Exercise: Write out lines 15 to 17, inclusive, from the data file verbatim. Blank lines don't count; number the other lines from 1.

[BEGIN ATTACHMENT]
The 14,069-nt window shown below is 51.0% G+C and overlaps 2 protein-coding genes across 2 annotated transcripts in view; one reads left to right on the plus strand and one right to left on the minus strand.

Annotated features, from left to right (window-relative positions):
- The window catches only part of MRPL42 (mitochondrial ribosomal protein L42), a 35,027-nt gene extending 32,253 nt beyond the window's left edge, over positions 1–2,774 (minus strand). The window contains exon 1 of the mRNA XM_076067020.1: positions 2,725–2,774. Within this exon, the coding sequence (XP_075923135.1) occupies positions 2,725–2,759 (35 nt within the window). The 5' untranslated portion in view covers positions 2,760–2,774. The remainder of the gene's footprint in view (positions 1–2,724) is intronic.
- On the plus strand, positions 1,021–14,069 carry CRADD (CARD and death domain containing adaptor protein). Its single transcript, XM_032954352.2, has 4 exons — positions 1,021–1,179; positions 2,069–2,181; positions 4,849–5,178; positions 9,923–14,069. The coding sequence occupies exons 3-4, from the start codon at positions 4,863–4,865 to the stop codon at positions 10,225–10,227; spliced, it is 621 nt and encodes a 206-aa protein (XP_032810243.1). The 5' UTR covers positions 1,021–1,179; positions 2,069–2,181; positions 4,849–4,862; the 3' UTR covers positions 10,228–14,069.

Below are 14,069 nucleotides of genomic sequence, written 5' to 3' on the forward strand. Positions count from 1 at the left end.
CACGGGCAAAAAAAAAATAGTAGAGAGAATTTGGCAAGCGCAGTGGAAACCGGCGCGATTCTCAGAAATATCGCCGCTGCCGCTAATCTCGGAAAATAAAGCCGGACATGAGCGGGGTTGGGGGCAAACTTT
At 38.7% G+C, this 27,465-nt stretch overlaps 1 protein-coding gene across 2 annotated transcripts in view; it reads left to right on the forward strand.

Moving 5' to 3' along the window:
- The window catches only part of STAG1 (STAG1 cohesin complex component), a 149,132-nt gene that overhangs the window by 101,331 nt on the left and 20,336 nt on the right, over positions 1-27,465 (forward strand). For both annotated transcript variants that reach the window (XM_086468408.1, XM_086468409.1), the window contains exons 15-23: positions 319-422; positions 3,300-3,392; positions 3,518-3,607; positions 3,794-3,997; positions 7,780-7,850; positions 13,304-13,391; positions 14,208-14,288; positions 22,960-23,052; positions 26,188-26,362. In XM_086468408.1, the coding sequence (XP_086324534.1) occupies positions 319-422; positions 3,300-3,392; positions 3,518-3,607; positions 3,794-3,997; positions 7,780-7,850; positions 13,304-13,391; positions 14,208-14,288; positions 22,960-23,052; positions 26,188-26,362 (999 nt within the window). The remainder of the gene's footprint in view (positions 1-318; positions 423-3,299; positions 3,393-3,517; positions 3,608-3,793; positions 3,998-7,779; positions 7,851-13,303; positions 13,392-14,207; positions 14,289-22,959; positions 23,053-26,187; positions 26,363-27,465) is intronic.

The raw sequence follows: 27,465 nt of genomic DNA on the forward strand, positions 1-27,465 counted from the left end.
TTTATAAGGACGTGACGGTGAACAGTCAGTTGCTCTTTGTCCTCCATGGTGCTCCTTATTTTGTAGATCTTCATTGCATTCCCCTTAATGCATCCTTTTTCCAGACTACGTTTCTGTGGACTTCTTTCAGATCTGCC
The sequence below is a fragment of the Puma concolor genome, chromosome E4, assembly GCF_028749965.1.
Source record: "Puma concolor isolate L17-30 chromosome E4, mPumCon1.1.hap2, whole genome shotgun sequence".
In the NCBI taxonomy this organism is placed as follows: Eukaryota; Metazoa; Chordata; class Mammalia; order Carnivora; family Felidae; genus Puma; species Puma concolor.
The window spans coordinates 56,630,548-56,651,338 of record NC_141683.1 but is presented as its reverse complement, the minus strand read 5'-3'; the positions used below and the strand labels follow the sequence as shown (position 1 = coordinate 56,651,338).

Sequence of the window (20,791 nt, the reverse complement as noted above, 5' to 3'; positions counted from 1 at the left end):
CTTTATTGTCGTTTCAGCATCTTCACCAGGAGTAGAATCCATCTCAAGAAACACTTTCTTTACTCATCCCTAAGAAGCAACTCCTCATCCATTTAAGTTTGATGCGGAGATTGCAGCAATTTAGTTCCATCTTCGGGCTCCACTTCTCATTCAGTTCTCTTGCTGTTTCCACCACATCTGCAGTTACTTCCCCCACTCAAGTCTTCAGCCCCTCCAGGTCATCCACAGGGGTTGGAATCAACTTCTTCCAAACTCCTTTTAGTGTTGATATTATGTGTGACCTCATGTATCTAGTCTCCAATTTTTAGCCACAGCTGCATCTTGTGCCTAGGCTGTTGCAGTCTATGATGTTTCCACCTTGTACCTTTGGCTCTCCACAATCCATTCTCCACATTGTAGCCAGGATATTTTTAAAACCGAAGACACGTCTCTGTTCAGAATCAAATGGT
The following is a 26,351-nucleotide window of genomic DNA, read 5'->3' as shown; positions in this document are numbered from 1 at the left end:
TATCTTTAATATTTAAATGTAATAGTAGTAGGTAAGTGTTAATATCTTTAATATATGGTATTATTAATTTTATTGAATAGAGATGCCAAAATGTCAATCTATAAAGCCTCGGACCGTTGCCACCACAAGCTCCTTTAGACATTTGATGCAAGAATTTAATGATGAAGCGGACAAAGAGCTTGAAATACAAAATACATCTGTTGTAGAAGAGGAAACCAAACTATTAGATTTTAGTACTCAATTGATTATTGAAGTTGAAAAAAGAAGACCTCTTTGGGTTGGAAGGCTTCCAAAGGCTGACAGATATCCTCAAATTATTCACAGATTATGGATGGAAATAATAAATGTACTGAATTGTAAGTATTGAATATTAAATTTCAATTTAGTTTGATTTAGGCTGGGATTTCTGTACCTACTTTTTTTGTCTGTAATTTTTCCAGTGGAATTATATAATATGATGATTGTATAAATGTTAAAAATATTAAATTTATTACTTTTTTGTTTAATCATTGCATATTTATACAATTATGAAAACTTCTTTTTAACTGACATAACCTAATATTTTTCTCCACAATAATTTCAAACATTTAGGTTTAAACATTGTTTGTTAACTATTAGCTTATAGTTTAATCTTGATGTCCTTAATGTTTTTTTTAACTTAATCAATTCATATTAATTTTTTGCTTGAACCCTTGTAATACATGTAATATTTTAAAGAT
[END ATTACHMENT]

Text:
The window spans coordinates 56,630,548-56,651,338 of record NC_141683.1 but is presented as its reverse complement, the minus strand read 5'-3'; the positions used below and the strand labels follow the sequence as shown (position 1 = coordinate 56,651,338).

Sequence of the window (20,791 nt, the reverse complement as noted above, 5' to 3'; positions counted from 1 at the left end):
CTTTATTGTCGTTTCAGCATCTTCACCAGGAGTAGAATCCATCTCAAGAAACACTTTCTTTACTCATCCCTAAGAAGCAACTCCTCATCCATTTAAGTTTGATGCGGAGATTGCAGCAATTTAGTTCCATCTTCGGGCTCCACTTCTCATTCAGTTCTCTTGCTGTTTCCACCACATCTGCAGTTACTTCCCCCACTCAAGTCTTCAGCCCCTCCAGGTCATCCACAGGGGTTGGAATCAACTTCTTCCAAACTCCTTTTAGTGTTGATATTATGTGTGACCTCATGTATCTAGTCTCCAATTTTTAGCCACAGCTGCATCTTGTGCCTAGGCTGTTGCAGTCTATGATGTTTCCACCTTGTACCTTTGGCTCTCCACAATCCATTCTCCACATTGTAGCCAGGATATTTTTAAAACCGAAGACACGTCTCTGTTCAGAATCAAATGGT